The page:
Paper 32.4 x 27.3 cm / Image 24.8 x 19.6 cm (each)
Edition of 20

Albers radical teaching was to have a direct influence on the numerous artists who studied on his courses, but also came at a time when there was a wider discourse underway about the nature of representation. Geometric abstraction as a vehicle for exploring the relationship of colours was being practiced internationally by artists aligned to a diverse array of movements including Pop, Op, and Minimalism, and still is today by many contemporary artists. This exhibition traces a period of over 50 years and includes prints and drawings by artists from Josef Albers to Bridget Riley, which will be exhibited together with a new site-specific installation by Rana Begum.

Lucy Jones, Landscape and Inscape / Flowers Gallery, London

Lucy Jones, Landscape and Inscape / Flowers Gallery, London

Lucy Jones, Landscape and Inscape
Flowers Gallery, LONDON
23 May – 6 Jul 2019

British artist Lucy Jones is renowned for her raw, wild landscapes and distinctively provocative self-portraits, characterised by expressive brushwork and vibrant colour. Balancing an intricate rendering of line and space in her landscapes with the powerful simplicity of her portraits, Jones’s paintings conduct a journey through both interior landscapes and the external world beyond.

Lucy Jones, Hot Summer Sun, 2018 – Oil on canvas

Landscapes and Inscapes, an exhibition of new landscape and portrait paintings includes a portrait of artist Grayson Perry, commissioned by the Attenborough Arts Centre (University of Leicester) which will be displayed for the first time. The exhibition also coincides with a the publication of a new book, Awkward Beauty published by Elephant (23 May 2019). Awkward Beauty is the first publication to draw together both her portraits and landscape paintings from the past twenty-five years. In her self-portraits, (for example With a Handicap Like Yours…) Jones’s revealing and defiant portrayal of her own body addresses ideas of femininity, aging and disability. Both personal and political, they address both the fragility and strength of the body, and society’s way of viewing difference in others. In recent years, Jones has also turned her attention to creating portraits of other people, working with male subjects close to her.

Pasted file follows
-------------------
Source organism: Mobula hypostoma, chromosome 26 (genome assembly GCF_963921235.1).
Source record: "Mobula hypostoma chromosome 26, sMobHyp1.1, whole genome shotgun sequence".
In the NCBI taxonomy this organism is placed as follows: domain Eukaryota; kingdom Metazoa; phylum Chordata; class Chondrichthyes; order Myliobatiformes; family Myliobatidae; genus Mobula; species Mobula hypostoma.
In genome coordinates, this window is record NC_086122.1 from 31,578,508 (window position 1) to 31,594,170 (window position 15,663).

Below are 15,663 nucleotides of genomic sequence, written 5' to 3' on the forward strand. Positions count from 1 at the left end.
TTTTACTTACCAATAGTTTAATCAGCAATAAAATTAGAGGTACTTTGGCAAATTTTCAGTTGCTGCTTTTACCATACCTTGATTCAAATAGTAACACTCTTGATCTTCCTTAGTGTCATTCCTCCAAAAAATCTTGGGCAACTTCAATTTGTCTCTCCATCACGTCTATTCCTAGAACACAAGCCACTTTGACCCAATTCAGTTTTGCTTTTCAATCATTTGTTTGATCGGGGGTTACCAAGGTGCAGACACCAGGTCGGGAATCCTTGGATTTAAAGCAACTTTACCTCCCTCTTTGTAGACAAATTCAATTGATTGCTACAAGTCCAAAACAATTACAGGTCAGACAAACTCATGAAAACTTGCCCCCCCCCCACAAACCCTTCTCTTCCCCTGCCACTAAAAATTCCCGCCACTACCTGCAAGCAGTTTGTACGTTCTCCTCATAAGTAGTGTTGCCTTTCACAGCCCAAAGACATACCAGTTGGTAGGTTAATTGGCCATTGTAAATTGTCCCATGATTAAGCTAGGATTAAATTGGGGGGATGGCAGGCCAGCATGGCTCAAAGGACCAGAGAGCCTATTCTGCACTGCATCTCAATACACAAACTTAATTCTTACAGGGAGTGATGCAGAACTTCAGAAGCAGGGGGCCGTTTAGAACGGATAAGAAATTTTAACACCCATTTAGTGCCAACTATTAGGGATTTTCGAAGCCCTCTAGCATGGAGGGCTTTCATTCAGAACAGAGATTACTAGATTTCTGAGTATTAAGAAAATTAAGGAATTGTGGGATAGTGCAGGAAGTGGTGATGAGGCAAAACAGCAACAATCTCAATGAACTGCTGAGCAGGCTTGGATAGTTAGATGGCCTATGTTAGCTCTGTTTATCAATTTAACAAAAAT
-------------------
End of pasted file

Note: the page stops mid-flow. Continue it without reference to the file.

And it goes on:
Lucy Jones, A Slow Sluggish River, 2019

Writer and Art Critic Philip Vann has described Jones’s transformative vision of humanity as showing “the inextricable dignity and vulnerability of other people, friends, loved ones and the artist herself – explored with a rare, expansive clarity, vibrancy and originality”.

BARNABY BARFORD, ‘MORE MORE MORE’ / David Gill Gallery, London

BARNABY BARFORD, ‘MORE MORE MORE’ / David Gill Gallery, London


David Gill Gallery, London

22nd May – 22nd June 2019

David Gill Gallery announces a new body of work by Barnaby Barford, comprising two large-scale installations, three series of works on paper in charcoal, coloured pencil, and oil bar and pastel, and a black-and-white, time-lapse film. Barford continues his exploration of the politics of happiness and our incessant need for more, seen in The Tower of Babel, 2015 [Victoria & Albert Museum] and ME WANT NOW, 2016 [David Gill Gallery], but with a new source of inspiration – the apple – nature’s ancient, primary object onto which we have long projected our myriad fears and desires.

In mythology, art history and religious symbolism, this most humble of fruits contains all the dilemmas and dualities of the human condition, epitomised by Adam and Eve’s original ‘more’ moment in the Garden of Eden. The apple is innocence and experience, sin and redemption, death and resurrection, youth and decay, love and sexuality. These tropes are repeated in secular stories from William Tell to Snow White; and the apple tree is at the heart of Pioneer folklore, dubbed ‘the great American fruit,’ by Ralph Waldo Emerson. The Apple Tree is Barford’s most theatrical work to date. Measuring 3m x 3m x 3m, with a trunk of gnarled, twisted steel that explodes into a canopy of looped plastic branches, like an airborne scribble, the tree resembles a child’s drawing and is hung with 92 bone china apples. ‘Activated’ when an apple is bought and snapped off the branch at its stalk (engineered in prototype nylon), the installation inveigles the apple-picker in a re-enactment of the fall of mankind.